What differentiates Bentley from our competitors is that we offer an integrated solution. Bentley’s fully integrated water and wastewater solution addresses the needs of owner-operators and engineers who contribute to the water infrastructure lifecycle. Its powerful capabilities enhance mapping and data management, information sharing and collaboration, hydraulic simulation and analysis, design and construction documentation, field engineering and inspection, and operations and maintenance.
We also provide support to the entire water lifecycle. The Bentley solution meets the needs of water infrastructure professionals by covering the entire design, build, and operate lifecycle, and provides a comprehensive mapping, modeling, and engineering design environment.
Bentley’s Pond Pack user interface streamlines network layout, data entry and output viewing
GIS had entered the utility enterprise simply as a system for automating map production, but has now evolved into a core-enabling technology. Why is CAD-GIS integration important in a utilities project?
Seamless integration of GIS and CAD gives our users the best of both the worlds. It enables integration of geospatial technology into engineering workflows, to support the design, construction, and operation of sustainable infrastructure. For example, Bentley Map leverages the powerful 3D capabilities of MicroStation, so that users can create and edit 3D objects with ease. This is how Bentley Map has been used by many city governments to create 3D city models. 3D City GIS means providing an integrated, above ground and below ground, information model of a city, comprising not just the built environment but also the utility infrastructure. These 3D infrastructure information models are used in ‘call-before-you-dig’ workflows as well as in infrastructure design and maintenance.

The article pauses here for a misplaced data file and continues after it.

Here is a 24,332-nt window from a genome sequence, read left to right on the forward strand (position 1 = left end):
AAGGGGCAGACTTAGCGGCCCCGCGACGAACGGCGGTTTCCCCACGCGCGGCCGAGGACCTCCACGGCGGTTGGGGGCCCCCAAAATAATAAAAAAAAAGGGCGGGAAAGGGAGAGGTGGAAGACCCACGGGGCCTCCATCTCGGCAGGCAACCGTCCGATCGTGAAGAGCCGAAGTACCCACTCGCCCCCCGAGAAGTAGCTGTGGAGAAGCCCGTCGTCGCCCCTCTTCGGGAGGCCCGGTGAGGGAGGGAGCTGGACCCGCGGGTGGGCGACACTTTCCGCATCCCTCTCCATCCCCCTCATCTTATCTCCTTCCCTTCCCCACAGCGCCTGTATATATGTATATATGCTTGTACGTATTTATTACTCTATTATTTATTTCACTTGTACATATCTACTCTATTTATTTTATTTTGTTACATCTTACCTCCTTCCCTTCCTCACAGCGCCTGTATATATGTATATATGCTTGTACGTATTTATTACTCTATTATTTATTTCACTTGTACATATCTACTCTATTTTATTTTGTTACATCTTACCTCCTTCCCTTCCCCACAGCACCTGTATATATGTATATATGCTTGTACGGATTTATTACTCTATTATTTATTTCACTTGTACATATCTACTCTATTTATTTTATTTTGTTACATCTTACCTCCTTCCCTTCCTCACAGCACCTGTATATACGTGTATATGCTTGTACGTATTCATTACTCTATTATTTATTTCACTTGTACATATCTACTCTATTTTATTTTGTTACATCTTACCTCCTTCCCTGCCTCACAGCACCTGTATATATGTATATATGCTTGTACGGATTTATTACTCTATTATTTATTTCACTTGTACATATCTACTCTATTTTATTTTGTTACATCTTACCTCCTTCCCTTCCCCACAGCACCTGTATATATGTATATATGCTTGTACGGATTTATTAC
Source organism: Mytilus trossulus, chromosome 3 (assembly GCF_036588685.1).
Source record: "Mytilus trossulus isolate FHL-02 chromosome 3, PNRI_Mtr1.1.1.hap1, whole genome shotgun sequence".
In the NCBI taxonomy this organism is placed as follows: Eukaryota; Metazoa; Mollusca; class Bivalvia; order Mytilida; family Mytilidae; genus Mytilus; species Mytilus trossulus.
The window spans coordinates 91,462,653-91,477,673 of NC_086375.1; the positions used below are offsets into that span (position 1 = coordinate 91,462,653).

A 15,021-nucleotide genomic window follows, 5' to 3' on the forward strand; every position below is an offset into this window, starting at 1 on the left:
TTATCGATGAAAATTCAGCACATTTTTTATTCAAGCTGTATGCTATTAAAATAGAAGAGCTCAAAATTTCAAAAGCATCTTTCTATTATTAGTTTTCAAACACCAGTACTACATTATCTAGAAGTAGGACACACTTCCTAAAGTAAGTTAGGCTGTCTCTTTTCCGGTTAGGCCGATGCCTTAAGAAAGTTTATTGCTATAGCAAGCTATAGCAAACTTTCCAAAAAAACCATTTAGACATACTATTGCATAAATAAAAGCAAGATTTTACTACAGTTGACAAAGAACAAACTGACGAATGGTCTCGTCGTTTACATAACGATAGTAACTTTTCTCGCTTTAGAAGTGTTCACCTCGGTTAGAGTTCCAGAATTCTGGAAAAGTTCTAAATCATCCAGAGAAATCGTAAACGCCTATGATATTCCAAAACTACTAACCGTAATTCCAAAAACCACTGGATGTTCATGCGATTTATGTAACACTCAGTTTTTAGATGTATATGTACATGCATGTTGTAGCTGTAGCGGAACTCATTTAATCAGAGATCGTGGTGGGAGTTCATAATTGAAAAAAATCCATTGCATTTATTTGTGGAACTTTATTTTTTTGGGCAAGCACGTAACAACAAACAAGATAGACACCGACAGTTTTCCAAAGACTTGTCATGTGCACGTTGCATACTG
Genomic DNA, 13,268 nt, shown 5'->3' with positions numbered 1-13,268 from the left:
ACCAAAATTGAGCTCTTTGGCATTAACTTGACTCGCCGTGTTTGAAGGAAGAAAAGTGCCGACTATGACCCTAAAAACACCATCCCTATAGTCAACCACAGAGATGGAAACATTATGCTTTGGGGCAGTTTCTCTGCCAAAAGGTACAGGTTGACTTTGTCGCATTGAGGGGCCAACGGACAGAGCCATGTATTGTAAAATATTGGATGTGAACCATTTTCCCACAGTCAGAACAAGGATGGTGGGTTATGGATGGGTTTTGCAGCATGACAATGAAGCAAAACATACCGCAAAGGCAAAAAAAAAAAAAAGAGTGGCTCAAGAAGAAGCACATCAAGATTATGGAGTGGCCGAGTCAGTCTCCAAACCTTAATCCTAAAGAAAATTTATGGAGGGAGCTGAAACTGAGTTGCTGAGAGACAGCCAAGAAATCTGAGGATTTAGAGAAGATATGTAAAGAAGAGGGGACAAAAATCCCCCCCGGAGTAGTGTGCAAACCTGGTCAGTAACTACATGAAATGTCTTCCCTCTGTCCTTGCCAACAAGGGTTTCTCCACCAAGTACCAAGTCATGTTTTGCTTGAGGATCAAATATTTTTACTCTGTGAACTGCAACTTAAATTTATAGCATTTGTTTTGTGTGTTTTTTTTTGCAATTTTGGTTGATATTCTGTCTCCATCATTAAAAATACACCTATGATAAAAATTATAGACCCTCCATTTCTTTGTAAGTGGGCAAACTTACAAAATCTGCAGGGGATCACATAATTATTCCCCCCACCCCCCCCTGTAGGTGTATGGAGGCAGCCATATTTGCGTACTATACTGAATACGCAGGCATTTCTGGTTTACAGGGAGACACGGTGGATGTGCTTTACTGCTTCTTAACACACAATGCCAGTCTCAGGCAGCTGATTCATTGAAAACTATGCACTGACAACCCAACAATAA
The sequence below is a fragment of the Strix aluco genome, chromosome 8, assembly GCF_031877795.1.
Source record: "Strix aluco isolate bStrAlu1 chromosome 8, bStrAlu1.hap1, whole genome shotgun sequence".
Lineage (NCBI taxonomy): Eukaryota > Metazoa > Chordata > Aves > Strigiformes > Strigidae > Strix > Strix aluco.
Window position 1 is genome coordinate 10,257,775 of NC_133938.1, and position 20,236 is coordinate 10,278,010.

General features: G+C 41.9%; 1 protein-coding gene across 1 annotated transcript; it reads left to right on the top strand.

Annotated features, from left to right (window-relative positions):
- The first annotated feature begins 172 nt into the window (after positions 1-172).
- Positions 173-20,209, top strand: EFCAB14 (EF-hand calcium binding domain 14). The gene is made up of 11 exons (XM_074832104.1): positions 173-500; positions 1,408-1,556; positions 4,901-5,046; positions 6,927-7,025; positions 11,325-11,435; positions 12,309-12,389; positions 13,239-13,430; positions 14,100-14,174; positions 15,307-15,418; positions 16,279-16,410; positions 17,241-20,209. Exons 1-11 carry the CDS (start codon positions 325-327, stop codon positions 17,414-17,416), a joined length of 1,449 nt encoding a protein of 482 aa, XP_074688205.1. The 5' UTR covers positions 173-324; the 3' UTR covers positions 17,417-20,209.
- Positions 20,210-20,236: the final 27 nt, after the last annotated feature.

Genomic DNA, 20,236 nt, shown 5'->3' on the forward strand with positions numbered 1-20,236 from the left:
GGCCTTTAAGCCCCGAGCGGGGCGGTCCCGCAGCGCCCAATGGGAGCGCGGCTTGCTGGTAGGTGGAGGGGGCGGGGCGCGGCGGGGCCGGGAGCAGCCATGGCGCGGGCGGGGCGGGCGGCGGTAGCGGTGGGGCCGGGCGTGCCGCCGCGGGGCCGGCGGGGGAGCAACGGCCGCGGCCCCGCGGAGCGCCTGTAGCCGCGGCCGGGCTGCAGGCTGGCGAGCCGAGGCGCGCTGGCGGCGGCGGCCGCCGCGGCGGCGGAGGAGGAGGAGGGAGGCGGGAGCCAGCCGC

Do you think integration of BIM and GIS is the future for water utilities?
Yes, indeed, BIM is utilised for the maintenance of water pipes. The information model contains pipe attributes such as pipe material and roughness coefficient, which can be used in criticality analysis, for example, using WaterCAD or WaterGEMS. This type of analysis helps identify critical mains, defined as pipes that would interrupt service for a large number of customers if shutdowns occur. This information can then be taken into account by WaterGEMS’ Pipe Renewal Planner tool, in the form of a criticality score, which, when combined with a fire flow capacity score, pipe break data, year installed, material, neighbourhood, etc. will prioritise pipes for renewal.
Which according to you are the future areas of application of geospatial technology in the water utility sector?
Hydraulic models for the analysis and design of water and wastewater systems are typically used by the engineering department. In the past few years, hydraulic models have used operational data as input (for calibration purposes, for example), so the information moved from the operations department to the engineering department. Now, we are seeing the information go the other way, putting the power of hydraulic analysis and results in the hands of operators. This breakthrough improves the information mobility between departments and, consequently, will greatly improve the overall productivity of utility professionals. It also means better operational and emergency response time, as well as improved decision making capabilities.